Tuesday, December 20, 2011


Fishermen in Mamallapuram
The next morning we moved on to Mamallapuram, which is a small, coastal city south of Chennai that is known mainly for its temples. Colin added a congested nose and itchy face (hopefully just an allergy attack?) to his list of symptoms yesterday and had same congestion with drainage and felt vaguely feverish when he woke up. While I checked over the bikes, I grabbed the thermometer from the first aid kit and found that my temperature was normal. Time to suck it up and ride. The first ten miles or so leaving Pondy were tough- lots of broken pavement and heavy traffic. Once clear of Pondy, the road turned beautiful, and traffic dwindled to a trickle. Another pretty ride through the agricultural countryside. The new feature today was the large number of oxcarts plying the roads. Since we left Pondy at 9:00 am, we made it to Mal by 11:00, and were checked into a room by noon. While we were unloading the bikes, I decided to check my temp again, and my fever had arrived. While my temperature was only a little high, I did not feel well. I did feel well enough, however, to enjoy a lovely lunch of pasta with cream sauce and chicken. At least with whatever I have now, I still have an appetite. After lunch, I returned to the room for a three hour nap, while Re went sightseeing. While Colin slept, I wandered the quiet streets of town, exciting the shopkeepers by the prospect of a sale.  According to people in several of the cities we've visited, it's been a very slow tourist season.  Not being in the market for souvenirs, I unfortunately couldn't oblige them.  Instead, I headed for the beach, which is a working beach filled with small fishing boats, and watched them bundle their nets for the day.  The weather was gorgeous- a salty breeze and warm sunshine, and I thoroughly enjoyed winding my way between the boats and the cows who were soaking up some rays on the beach.  She woke me up when she returned, and I felt remarkably better. Not great, but good enough to get another steak for dinner.

Two of the Five Rathas
Colin felt even better after a decent night of sleep, so we decided to take in the temple sights after breakfast. We stopped in at a cafe just down the street (curiously called Freshly N Hot?!?) for croissants, fruit salad, and coffee (apparently the French were here as well). Our first stop was the Five Rathas, a group of five shrines that were hidden in the sand until rediscovered and excavated by the British 200 years ago. Though the Rathas were impressive in that each one was carved from a single piece of stone, we were a little underwhelmed by the small size of the site. From here we rode a short distance to a group of mandapams situated on Mal's main hill. The hike through the rocks led to several temples carved out of the hillside.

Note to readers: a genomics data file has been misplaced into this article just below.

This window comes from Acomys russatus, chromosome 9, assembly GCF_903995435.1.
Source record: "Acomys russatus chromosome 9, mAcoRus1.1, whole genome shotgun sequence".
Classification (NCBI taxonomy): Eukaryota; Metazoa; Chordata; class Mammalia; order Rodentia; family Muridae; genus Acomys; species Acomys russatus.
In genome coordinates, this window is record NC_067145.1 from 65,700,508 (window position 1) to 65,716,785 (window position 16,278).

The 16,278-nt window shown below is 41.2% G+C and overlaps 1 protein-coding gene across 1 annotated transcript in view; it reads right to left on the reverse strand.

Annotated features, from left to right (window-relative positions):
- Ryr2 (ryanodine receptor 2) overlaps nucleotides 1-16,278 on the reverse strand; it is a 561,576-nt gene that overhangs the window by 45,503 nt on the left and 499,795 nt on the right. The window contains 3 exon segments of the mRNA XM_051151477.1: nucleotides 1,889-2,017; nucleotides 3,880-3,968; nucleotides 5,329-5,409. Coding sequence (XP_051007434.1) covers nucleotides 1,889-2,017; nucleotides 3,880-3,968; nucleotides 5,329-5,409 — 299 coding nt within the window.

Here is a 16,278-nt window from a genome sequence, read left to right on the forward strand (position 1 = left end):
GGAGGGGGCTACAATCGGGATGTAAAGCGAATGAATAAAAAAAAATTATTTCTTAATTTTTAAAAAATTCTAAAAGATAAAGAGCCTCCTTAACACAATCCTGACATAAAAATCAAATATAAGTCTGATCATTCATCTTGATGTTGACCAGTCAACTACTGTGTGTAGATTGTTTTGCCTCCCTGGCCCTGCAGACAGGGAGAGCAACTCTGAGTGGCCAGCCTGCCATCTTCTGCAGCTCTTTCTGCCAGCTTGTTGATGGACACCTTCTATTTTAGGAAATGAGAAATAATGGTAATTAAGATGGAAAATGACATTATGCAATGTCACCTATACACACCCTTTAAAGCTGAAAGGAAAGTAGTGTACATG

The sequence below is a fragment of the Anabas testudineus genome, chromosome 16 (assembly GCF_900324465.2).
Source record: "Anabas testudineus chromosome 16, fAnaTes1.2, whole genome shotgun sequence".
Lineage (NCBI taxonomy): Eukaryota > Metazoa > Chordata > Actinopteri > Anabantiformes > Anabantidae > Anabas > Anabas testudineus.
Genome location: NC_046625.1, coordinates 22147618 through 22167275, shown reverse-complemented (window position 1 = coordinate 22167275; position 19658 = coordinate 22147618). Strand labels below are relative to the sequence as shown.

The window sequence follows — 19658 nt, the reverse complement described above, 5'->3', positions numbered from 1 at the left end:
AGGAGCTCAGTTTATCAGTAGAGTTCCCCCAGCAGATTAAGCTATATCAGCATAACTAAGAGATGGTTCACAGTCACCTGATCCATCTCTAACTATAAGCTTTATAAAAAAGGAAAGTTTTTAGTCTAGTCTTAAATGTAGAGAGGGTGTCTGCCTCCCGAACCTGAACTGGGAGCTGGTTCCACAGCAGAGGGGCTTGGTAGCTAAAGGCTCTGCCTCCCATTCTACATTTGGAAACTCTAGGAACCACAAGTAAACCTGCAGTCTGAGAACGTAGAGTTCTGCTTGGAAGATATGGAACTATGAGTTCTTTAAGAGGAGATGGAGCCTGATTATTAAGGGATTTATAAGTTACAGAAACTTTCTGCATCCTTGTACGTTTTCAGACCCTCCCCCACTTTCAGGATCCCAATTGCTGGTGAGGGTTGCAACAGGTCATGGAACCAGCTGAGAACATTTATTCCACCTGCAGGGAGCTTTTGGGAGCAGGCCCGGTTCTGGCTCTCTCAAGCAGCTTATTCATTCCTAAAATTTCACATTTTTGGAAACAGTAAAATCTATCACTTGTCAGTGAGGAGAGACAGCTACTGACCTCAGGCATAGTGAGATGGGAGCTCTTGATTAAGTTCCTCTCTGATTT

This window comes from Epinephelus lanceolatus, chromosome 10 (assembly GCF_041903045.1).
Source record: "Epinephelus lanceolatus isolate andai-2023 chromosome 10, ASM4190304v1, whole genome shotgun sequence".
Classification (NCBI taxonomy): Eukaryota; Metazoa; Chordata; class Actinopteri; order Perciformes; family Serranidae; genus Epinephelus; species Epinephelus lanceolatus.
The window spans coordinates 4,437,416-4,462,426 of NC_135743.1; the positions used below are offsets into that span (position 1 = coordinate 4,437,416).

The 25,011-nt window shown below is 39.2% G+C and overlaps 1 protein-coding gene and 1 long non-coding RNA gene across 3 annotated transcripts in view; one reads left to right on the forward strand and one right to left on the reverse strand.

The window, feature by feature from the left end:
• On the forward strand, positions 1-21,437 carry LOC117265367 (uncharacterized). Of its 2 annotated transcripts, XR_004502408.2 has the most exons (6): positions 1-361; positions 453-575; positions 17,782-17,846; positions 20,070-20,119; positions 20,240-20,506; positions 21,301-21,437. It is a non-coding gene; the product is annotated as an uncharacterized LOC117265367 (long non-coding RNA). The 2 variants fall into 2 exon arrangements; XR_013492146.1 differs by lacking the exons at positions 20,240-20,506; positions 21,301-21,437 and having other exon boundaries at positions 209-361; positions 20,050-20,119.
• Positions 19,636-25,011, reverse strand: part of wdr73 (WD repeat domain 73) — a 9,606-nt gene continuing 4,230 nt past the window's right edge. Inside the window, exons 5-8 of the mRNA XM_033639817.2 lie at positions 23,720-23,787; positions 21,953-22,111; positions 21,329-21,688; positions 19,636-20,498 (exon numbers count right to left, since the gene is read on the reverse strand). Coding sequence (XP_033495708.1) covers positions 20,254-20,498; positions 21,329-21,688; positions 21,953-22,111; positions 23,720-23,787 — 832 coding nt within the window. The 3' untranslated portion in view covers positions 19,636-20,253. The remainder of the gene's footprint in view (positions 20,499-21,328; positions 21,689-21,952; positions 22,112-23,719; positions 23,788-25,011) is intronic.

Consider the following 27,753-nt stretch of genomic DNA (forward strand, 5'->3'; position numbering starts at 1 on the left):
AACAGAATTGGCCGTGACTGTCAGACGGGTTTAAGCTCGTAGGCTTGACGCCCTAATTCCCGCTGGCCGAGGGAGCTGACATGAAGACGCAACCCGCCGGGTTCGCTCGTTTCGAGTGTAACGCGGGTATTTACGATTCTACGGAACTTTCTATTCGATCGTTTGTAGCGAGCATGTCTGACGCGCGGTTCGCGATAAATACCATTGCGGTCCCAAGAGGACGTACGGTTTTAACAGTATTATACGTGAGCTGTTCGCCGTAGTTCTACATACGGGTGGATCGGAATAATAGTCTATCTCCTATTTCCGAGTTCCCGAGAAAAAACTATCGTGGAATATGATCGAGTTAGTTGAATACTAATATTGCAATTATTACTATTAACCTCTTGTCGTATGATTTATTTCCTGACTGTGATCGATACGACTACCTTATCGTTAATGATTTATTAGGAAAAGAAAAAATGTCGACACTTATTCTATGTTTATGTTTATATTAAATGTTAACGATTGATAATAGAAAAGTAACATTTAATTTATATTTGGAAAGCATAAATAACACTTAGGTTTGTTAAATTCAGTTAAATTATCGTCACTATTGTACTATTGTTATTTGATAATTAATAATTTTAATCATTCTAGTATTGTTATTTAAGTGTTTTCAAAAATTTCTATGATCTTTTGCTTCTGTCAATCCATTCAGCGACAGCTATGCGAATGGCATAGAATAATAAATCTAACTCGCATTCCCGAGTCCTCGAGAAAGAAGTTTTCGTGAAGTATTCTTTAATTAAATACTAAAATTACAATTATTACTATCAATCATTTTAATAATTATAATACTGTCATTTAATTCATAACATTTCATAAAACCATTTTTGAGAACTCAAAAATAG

Part of Arjuna's Penance
We then rode the bikes down to see Arjuna's Penance and Krishna's Butterball (this is the BEST name of any site so far). Arjuna's Penance is an enormous relief carving on the face of a stone temple and was the highlight of the temples in Mal. It's supposed to represent an arduous feat he undertook in exchange for bounty from the gods and has really beautiful carvings of various animals and mythical creatures, from cats to elephants and nagas (serpent creatures) in a crevasse that used to have water flowing through it. Krishna's Butterball is just a giant rock that appears to be improbably balanced. I got the requisite photo of Colin holding up the rock.
The saddest carnival ride, ever.
Having seen the sights on the south side of town, we returned to the hotel, where we dropped off the bikes and found some lunch. After lunch we walked down to the beach and made our way to the Shore Temple. This temple was again, small, but magnificently carved, and with an ocean view to boot. We continued south along the beach and found ourselves at a funny little beach carnival. It consisted mainly of a couple of “pop the balloon with a BB gun” stands and the saddest kiddie rides we've ever seen. While we may not have been impressed, lots of local people seemed to be having a pretty good time.  

Nandis lining the wall at the Shore Temple
After admiring the temples, Colin went back to our hotel room and I returned by way of a beauty store that had hair colors other that six shades of brown (black-brown, brown-black, dark brown, light brown, golden brown, red brown) in the window. They had golden blonde, copper blonde, and one intriguingly called, lighter. I opted for a golden blonde, which was made in Thailand, rather than the one made in India, since there seemed to be more light-haired people in Thailand than I've seen in India. I returned to the room, mixed the bottles in a cup, and applied the concoction to my head with fingers crossed. I checked after twenty minutes but the roots still looked dark, so I waited another ten (as directed per the packaging). After thirty minutes, the color resembled Ronald McDonald red, but once I rinsed, it toned down to a strawberry blonde (more the color of Lilu's hair in the movie, The Fifth Element). Not bad, not bad at all, just not what I expected. Once we'd finished admiring my new 'do, we went out to dinner at a nice French restaurant. We spent one more day just hanging out in “Mal,” working on ride reports, eating western food, and finding a couple of paperback novels to enjoy.

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